House Call with Carol Hughes

Infrastructure spending has to address the needs of Canadians first

The government started 2019 with a charm offensive from the Infrastructure Minister in an attempt to change the narrative that federal outcomes have not matched election promises on this important front. Thinking back to 2015, there was wide-spread support for infrastructure spending to address clearly identified needs across Canada. The government campaigned on a proposal to go into debt for a number of years to meet this demand. Much of that money was used to create the Canada Infrastructure Bank which wasn’t even hinted at during the campaign. What has followed is years of delay as the bank becomes operational and a focus on projects that are attractive to investors-rather than important to Canadians. That might explain why the minister is trying to change the channel.

When the government created the bank and seeded it with $35 billion of public money, they argued that it would attract investors to infrastructure projects. The problem the bank and its mandate create is less-attractive projects that are important to Canadians, but will hold little value for investors. That isn’t the only problem with privatized public infrastructure. Apart from neglected projects, the Canada Infrastructure Bank uses public money to help wealthy investors while everyday Canadians, whose taxes were also invested, get to pay user fees or tolls. In many ways, people who pay these fees will have paid twice.

But paying twice isn’t something that is going to happen very soon. That’s because the bank has only funded one project to date. That is less than encouraging given the government has placed the bulk of its resources in this one basket. Observers have seen this coming for a while, including the Parliamentary Budget Officer who reported in the autumn of 2017 that infrastructure funding had been slow to get out the door. In the lead up to that report the government had tabled two budgets and changed their funding plans for infrastructure four times. The PBO also explained that spending was slowly being delayed over a period of 12 years which bears little resemblance to the gobs of spending promised during the campaign.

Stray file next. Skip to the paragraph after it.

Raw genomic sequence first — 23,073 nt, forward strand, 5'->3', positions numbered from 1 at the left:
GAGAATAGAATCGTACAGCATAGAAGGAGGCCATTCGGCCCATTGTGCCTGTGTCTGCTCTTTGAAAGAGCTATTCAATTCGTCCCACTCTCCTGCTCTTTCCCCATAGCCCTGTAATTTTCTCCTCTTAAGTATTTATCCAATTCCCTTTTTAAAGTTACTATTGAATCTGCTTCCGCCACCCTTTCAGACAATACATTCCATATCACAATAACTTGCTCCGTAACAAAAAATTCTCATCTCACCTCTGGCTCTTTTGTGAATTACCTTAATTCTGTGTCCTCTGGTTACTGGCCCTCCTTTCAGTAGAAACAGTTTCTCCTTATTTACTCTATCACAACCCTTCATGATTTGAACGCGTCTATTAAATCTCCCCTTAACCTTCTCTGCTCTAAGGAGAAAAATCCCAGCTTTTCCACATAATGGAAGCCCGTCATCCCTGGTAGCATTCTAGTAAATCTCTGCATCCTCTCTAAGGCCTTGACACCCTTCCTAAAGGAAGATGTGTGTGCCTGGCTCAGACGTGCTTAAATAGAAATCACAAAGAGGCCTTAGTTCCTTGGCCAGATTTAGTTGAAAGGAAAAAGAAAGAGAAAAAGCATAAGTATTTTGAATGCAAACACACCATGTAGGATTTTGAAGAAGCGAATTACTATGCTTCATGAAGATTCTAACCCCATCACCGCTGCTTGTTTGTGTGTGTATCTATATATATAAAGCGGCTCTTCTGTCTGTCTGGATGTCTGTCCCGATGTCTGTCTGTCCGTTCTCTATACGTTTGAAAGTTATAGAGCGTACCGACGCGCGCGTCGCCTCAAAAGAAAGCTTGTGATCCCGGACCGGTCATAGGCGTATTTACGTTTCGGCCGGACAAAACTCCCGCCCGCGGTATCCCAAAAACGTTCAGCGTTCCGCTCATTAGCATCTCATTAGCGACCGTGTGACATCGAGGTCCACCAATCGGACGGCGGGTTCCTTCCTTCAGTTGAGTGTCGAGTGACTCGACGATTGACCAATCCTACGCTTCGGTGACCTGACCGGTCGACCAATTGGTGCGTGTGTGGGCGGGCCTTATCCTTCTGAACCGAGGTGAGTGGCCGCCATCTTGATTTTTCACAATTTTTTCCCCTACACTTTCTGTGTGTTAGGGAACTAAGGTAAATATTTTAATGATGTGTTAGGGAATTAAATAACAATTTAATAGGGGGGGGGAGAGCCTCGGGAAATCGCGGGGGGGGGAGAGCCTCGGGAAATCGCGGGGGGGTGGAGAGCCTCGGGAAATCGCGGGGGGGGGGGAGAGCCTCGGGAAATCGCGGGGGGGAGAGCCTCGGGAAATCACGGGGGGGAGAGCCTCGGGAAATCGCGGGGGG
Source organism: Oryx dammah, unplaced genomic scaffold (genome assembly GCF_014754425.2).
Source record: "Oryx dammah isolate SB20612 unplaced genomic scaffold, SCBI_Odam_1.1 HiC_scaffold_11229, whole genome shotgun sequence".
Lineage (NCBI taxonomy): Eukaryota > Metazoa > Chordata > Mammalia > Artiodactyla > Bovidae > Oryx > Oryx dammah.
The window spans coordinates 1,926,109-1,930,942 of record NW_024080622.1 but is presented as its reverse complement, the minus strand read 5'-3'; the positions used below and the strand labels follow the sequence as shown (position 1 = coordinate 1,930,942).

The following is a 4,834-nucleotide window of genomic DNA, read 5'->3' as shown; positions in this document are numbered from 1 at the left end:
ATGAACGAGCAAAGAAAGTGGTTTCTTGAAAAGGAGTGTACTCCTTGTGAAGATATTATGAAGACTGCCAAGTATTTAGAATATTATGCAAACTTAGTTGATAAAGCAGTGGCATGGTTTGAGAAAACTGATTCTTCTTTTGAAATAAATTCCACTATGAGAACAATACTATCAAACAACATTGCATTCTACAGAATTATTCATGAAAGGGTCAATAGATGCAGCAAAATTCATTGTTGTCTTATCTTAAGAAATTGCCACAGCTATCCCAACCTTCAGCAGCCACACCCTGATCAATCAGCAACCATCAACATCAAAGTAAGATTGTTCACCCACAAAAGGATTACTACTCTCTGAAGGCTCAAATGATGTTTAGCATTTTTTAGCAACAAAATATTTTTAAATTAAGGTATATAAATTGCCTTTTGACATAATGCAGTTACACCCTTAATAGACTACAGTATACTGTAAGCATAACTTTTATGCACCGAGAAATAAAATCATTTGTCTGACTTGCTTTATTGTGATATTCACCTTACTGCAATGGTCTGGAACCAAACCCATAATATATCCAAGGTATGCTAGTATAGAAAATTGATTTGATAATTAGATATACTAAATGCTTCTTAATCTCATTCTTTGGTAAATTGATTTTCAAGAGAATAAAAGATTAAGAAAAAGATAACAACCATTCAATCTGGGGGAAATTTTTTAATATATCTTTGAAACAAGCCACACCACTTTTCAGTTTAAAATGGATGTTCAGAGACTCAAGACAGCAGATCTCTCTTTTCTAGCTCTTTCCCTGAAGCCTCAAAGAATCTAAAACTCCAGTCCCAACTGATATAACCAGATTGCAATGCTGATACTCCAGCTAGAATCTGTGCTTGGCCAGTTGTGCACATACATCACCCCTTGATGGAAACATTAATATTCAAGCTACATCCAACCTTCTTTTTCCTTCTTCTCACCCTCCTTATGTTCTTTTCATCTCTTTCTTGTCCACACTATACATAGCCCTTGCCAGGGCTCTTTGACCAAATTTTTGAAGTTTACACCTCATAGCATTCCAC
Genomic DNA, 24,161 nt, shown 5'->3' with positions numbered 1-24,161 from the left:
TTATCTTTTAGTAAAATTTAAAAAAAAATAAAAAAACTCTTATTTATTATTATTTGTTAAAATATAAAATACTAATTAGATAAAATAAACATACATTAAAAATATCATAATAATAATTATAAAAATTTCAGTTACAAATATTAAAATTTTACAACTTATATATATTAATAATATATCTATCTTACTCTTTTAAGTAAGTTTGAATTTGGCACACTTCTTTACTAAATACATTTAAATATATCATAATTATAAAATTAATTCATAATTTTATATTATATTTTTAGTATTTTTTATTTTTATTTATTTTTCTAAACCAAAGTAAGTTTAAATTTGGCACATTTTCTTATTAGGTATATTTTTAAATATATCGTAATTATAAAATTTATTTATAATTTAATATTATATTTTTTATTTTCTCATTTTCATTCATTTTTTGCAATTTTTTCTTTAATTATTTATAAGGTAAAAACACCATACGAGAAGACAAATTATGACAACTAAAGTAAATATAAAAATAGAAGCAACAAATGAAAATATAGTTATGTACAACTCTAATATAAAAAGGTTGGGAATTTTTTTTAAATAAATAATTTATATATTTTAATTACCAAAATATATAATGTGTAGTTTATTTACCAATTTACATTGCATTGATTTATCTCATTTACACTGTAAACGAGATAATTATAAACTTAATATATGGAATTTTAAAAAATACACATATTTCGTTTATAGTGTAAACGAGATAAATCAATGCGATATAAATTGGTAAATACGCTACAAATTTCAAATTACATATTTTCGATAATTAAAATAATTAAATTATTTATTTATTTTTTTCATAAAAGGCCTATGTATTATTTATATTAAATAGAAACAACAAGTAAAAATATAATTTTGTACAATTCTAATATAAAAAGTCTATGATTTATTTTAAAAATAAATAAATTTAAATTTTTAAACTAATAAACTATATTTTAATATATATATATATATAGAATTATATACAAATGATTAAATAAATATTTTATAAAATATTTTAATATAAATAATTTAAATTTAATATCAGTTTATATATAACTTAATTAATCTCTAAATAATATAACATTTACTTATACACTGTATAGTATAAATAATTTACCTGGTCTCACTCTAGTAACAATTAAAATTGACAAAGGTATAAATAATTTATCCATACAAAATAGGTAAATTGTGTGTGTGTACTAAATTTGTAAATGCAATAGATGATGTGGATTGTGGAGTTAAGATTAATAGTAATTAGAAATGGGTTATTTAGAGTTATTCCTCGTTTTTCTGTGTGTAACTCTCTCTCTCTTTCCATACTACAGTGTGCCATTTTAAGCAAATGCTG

Despite the delays, the biggest impediment to much-needed infrastructure in rural and Northern regions will remain the bankable criteria of projects. That’s code for ensuring they will be profitable so they can attract investors. This has big implications for rural and remote broadband. The provinces responded to the federal commitment of $500 million for expanding these services by telling the government that doesn’t even scratch the surface and they will be looking at the Infrastructure Bank for additional funding. But it’s hard to see how investors will suddenly become interested on this front. If there was money to be made expanding services into northern and remote communities, someone would already be engaged in the project. This is one area that a robust federal effort is necessary.

Without that investment, small and medium-size businesses in these parts of Canada are at a disadvantage. The same could be said for families, self-employed workers, hospitals, and farmers all of whom need modern, efficient and affordable infrastructure to access the internet and cellular service. When the infrastructure bank was created, the minister in charge said the role of the government was limited to making sure that projects were in the public interest and nothing else. That has changed and now Canadians aren’t getting the infrastructure investment they were hoping for.